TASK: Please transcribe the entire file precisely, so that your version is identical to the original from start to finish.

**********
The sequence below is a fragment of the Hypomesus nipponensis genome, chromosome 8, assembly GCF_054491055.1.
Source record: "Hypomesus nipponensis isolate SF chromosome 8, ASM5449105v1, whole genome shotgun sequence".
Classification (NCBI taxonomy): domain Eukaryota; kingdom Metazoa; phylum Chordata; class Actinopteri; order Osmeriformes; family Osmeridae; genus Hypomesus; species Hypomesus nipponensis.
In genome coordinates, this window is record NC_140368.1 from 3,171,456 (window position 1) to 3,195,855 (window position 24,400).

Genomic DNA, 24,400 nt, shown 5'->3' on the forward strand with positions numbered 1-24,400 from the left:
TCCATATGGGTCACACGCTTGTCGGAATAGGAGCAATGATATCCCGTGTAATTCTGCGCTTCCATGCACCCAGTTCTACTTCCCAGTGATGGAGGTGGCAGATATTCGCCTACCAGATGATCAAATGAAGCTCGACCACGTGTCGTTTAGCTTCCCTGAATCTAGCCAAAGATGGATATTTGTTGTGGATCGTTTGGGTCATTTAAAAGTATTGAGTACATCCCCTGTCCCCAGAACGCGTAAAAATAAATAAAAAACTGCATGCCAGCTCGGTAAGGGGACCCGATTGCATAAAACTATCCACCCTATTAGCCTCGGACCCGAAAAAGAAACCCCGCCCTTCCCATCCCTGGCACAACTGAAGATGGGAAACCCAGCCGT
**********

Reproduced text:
The sequence below is a fragment of the Hypomesus nipponensis genome, chromosome 8, assembly GCF_054491055.1.
Source record: "Hypomesus nipponensis isolate SF chromosome 8, ASM5449105v1, whole genome shotgun sequence".
Classification (NCBI taxonomy): domain Eukaryota; kingdom Metazoa; phylum Chordata; class Actinopteri; order Osmeriformes; family Osmeridae; genus Hypomesus; species Hypomesus nipponensis.
In genome coordinates, this window is record NC_140368.1 from 3,171,456 (window position 1) to 3,195,855 (window position 24,400).

Genomic DNA, 24,400 nt, shown 5'->3' on the forward strand with positions numbered 1-24,400 from the left:
TCCATATGGGTCACACGCTTGTCGGAATAGGAGCAATGATATCCCGTGTAATTCTGCGCTTCCATGCACCCAGTTCTACTTCCCAGTGATGGAGGTGGCAGATATTCGCCTACCAGATGATCAAATGAAGCTCGACCACGTGTCGTTTAGCTTCCCTGAATCTAGCCAAAGATGGATATTTGTTGTGGATCGTTTGGGTCATTTAAAAGTATTGAGTACATCCCCTGTCCCCAGAACGCGTAAAAATAAATAAAAAACTGCATGCCAGCTCGGTAAGGGGACCCGATTGCATAAAACTATCCACCCTATTAGCCTCGGACCCGAAAAAGAAACCCCGCCCTTCCCATCCCTGGCACAACTGAAGATGGGAAACCCAGCCGT